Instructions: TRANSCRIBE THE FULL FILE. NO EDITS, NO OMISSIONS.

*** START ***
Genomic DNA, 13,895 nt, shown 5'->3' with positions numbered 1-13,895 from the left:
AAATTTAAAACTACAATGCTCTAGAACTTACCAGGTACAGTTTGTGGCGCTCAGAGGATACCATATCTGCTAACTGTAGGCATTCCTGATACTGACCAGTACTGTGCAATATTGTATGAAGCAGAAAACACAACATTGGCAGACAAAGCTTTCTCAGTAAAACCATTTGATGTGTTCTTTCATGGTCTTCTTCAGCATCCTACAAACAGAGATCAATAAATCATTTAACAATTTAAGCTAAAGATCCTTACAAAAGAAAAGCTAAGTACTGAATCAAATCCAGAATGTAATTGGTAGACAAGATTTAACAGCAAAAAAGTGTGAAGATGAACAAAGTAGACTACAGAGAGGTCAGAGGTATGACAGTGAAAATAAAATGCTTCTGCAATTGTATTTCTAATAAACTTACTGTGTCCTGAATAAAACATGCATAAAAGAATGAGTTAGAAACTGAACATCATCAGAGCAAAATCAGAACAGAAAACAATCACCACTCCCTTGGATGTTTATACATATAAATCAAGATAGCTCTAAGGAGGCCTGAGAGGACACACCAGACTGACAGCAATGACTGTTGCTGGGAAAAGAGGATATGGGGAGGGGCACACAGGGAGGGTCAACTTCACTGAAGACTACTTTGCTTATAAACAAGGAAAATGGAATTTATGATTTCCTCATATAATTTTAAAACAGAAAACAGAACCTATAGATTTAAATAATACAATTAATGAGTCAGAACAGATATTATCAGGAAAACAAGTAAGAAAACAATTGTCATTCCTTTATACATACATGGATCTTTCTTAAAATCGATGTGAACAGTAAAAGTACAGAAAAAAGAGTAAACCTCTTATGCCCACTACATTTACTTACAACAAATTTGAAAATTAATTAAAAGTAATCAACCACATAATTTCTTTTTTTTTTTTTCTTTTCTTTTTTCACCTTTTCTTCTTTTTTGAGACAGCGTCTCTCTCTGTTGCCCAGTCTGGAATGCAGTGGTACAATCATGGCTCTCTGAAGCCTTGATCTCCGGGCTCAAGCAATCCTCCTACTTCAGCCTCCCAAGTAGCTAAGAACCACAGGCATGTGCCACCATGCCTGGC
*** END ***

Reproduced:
Genomic DNA, 13,895 nt, shown 5'->3' with positions numbered 1-13,895 from the left:
AAATTTAAAACTACAATGCTCTAGAACTTACCAGGTACAGTTTGTGGCGCTCAGAGGATACCATATCTGCTAACTGTAGGCATTCCTGATACTGACCAGTACTGTGCAATATTGTATGAAGCAGAAAACACAACATTGGCAGACAAAGCTTTCTCAGTAAAACCATTTGATGTGTTCTTTCATGGTCTTCTTCAGCATCCTACAAACAGAGATCAATAAATCATTTAACAATTTAAGCTAAAGATCCTTACAAAAGAAAAGCTAAGTACTGAATCAAATCCAGAATGTAATTGGTAGACAAGATTTAACAGCAAAAAAGTGTGAAGATGAACAAAGTAGACTACAGAGAGGTCAGAGGTATGACAGTGAAAATAAAATGCTTCTGCAATTGTATTTCTAATAAACTTACTGTGTCCTGAATAAAACATGCATAAAAGAATGAGTTAGAAACTGAACATCATCAGAGCAAAATCAGAACAGAAAACAATCACCACTCCCTTGGATGTTTATACATATAAATCAAGATAGCTCTAAGGAGGCCTGAGAGGACACACCAGACTGACAGCAATGACTGTTGCTGGGAAAAGAGGATATGGGGAGGGGCACACAGGGAGGGTCAACTTCACTGAAGACTACTTTGCTTATAAACAAGGAAAATGGAATTTATGATTTCCTCATATAATTTTAAAACAGAAAACAGAACCTATAGATTTAAATAATACAATTAATGAGTCAGAACAGATATTATCAGGAAAACAAGTAAGAAAACAATTGTCATTCCTTTATACATACATGGATCTTTCTTAAAATCGATGTGAACAGTAAAAGTACAGAAAAAAGAGTAAACCTCTTATGCCCACTACATTTACTTACAACAAATTTGAAAATTAATTAAAAGTAATCAACCACATAATTTCTTTTTTTTTTTTTCTTTTCTTTTTTCACCTTTTCTTCTTTTTTGAGACAGCGTCTCTCTCTGTTGCCCAGTCTGGAATGCAGTGGTACAATCATGGCTCTCTGAAGCCTTGATCTCCGGGCTCAAGCAATCCTCCTACTTCAGCCTCCCAAGTAGCTAAGAACCACAGGCATGTGCCACCATGCCTGGC